Author: Susan Harrison
In June 2015 I visited Alaska’s Southcentral Foundation. I chose to make the journey because I was fascinated by the stories that I had heard and read about their ways of working. During my five-day visit I was profoundly impressed to witness an organisation that lives and walks the talk of relationship based care.
Southcentral Foundation is a primary and community health services provider with 1,750 staff who work alongside the 65,000 people who use their services. The model of care, called Nuka, places relationship at the heart of everything that Southcentral Foundation does.
Nuka is a word used in many different cultures; some common meanings include honour, strength, big living things, dignity, love, generosity and support.
The Nuka approach to health care services is designed and owned by the people who use services. “Customer-owners” is the name that people have chosen to describe their relationship with Southcentral Foundation.
Nuka health practitioners describe their primary function as maintaining and facilitating continuity of relationship with customer-owners. Human relationships sustained over time come first. Practitioners draw on their clinical training and expertise as a secondary activity to support customer-owners find their own ways of sustaining their individual and family wellbeing.
Since the Nuka approach was developed in the late 1990s, Southcentral Foundation report that they have seen 50% drops in emergency room visits, hospital days and visits to specialists.
Customer-owners describe high satisfaction with the services they receive, and staff fulfilment in their jobs is reflected in low turnover figures. Background information about Nuka and the Southcentral Foundation can be found on their website.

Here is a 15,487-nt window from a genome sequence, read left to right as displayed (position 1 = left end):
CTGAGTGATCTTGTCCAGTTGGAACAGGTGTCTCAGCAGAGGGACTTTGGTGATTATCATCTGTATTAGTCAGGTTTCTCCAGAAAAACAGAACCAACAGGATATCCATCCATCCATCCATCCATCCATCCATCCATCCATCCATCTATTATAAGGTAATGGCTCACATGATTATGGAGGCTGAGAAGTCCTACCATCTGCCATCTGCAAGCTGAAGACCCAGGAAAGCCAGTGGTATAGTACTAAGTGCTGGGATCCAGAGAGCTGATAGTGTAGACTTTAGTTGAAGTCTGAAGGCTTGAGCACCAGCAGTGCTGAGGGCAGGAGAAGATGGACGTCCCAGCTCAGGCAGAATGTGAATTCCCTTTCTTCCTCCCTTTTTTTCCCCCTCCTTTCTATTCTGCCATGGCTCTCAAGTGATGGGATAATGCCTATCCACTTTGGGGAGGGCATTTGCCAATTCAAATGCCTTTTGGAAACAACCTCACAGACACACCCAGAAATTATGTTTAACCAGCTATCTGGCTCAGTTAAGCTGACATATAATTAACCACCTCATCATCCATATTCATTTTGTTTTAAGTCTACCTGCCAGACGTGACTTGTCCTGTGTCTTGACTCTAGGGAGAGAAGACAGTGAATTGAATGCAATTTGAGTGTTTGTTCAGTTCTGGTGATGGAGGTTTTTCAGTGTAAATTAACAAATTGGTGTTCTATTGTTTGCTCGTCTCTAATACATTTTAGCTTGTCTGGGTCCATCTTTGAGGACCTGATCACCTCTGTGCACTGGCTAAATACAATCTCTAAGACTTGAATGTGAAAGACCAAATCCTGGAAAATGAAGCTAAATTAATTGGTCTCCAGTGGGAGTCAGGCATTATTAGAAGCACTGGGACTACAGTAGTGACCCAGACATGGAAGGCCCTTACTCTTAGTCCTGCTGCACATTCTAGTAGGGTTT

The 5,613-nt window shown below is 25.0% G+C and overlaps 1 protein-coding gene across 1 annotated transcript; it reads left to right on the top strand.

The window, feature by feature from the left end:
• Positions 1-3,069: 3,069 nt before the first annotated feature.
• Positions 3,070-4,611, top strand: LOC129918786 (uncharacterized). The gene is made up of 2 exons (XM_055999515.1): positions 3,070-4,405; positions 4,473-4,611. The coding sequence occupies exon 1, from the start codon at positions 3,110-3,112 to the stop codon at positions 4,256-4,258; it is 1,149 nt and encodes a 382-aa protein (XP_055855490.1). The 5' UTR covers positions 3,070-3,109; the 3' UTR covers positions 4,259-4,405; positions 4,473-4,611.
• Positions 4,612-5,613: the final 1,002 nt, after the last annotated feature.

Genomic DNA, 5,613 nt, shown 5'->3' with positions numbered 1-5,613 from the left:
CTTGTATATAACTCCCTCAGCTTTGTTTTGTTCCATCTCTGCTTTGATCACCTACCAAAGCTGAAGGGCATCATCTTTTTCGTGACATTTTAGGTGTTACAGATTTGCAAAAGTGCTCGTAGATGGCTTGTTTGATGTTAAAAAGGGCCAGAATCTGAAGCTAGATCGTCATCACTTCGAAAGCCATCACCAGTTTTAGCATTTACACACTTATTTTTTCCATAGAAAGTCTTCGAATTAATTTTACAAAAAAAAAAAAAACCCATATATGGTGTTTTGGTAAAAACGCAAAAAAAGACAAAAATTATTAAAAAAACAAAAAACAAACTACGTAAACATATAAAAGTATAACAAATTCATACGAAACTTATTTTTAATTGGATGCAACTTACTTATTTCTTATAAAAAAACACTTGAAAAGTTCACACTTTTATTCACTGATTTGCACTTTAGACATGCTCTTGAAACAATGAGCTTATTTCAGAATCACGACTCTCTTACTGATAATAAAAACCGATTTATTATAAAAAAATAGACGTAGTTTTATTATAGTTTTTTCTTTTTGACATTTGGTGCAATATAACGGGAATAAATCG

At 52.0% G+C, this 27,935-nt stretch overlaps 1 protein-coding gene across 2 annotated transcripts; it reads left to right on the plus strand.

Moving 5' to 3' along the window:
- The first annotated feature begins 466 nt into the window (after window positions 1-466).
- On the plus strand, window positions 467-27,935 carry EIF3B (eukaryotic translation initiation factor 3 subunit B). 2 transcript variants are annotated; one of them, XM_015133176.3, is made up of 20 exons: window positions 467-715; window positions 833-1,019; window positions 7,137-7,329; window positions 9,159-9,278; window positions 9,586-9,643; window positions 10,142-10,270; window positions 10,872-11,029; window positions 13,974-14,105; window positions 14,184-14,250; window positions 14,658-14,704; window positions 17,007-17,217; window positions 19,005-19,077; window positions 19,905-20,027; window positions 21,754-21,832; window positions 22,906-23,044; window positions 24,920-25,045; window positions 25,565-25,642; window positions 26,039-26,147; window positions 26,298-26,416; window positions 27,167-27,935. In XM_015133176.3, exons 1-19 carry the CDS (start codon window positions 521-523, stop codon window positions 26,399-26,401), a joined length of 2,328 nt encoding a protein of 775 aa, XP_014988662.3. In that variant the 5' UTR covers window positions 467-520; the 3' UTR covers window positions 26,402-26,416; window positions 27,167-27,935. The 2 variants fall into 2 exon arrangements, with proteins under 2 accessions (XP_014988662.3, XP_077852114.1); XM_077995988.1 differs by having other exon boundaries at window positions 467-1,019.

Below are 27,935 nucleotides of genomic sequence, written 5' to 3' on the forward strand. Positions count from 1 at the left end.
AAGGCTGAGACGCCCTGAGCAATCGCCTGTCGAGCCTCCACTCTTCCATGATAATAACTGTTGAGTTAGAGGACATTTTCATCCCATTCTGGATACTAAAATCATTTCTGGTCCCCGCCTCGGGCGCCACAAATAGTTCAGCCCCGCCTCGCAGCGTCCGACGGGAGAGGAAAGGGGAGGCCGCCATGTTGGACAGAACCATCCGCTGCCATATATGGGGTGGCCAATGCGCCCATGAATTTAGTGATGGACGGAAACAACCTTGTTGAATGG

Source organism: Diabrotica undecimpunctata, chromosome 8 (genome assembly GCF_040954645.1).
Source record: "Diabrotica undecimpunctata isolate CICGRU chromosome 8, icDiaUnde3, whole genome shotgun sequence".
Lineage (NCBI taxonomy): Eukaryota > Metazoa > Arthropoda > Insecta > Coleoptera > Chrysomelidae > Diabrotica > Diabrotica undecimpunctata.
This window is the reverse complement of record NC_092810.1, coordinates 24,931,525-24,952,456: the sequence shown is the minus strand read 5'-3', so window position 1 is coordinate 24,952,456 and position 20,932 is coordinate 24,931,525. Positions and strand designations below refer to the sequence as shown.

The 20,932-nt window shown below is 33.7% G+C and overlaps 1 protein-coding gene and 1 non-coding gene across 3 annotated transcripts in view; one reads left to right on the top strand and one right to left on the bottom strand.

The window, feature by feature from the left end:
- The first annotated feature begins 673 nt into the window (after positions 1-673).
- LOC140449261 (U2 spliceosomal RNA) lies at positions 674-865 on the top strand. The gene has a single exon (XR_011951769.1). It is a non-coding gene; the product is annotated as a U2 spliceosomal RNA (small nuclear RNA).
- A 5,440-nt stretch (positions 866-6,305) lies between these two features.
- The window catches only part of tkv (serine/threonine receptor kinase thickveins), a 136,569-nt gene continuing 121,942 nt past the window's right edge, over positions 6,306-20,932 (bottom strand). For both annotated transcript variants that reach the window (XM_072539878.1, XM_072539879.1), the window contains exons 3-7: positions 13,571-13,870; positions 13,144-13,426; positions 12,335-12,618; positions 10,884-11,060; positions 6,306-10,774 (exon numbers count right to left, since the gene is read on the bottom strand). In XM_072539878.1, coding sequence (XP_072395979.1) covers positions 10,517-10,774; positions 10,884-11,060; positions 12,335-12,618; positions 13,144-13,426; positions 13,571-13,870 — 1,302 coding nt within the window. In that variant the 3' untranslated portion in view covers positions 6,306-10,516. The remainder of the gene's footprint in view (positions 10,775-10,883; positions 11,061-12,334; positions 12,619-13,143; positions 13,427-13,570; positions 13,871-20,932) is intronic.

There is international interest in the Nuka model and how it can be applied in different settings.
The US Veteran’s Health Administration is implementing Nuka approaches across their services. Harvard Medical School’s Centre for Primary Care has recently published two case studies on the work of Southcentral Foundation.
Don Berwick who worked at the US Institute of Healthcare Improvement, and wrote the 2013 policy document on patient safety: A promise to learn - a commitment to act, has given strong public support for the Nuka model.
In the UK the most interest to date has been in Scotland. Further details can be found at International Futures Forum.
Susan Harrison has over 25 years’ experience of working in operational and strategic roles in health, housing and social care in London and the South-East. Currently she manages an NHS and Local Authority community service for adults with Learning Disabilities. View Susan's Linkedin profile here.
The publisher is the Centre for Welfare Reform.
Relationship Based Care In Action © Susan Harrison 2015.
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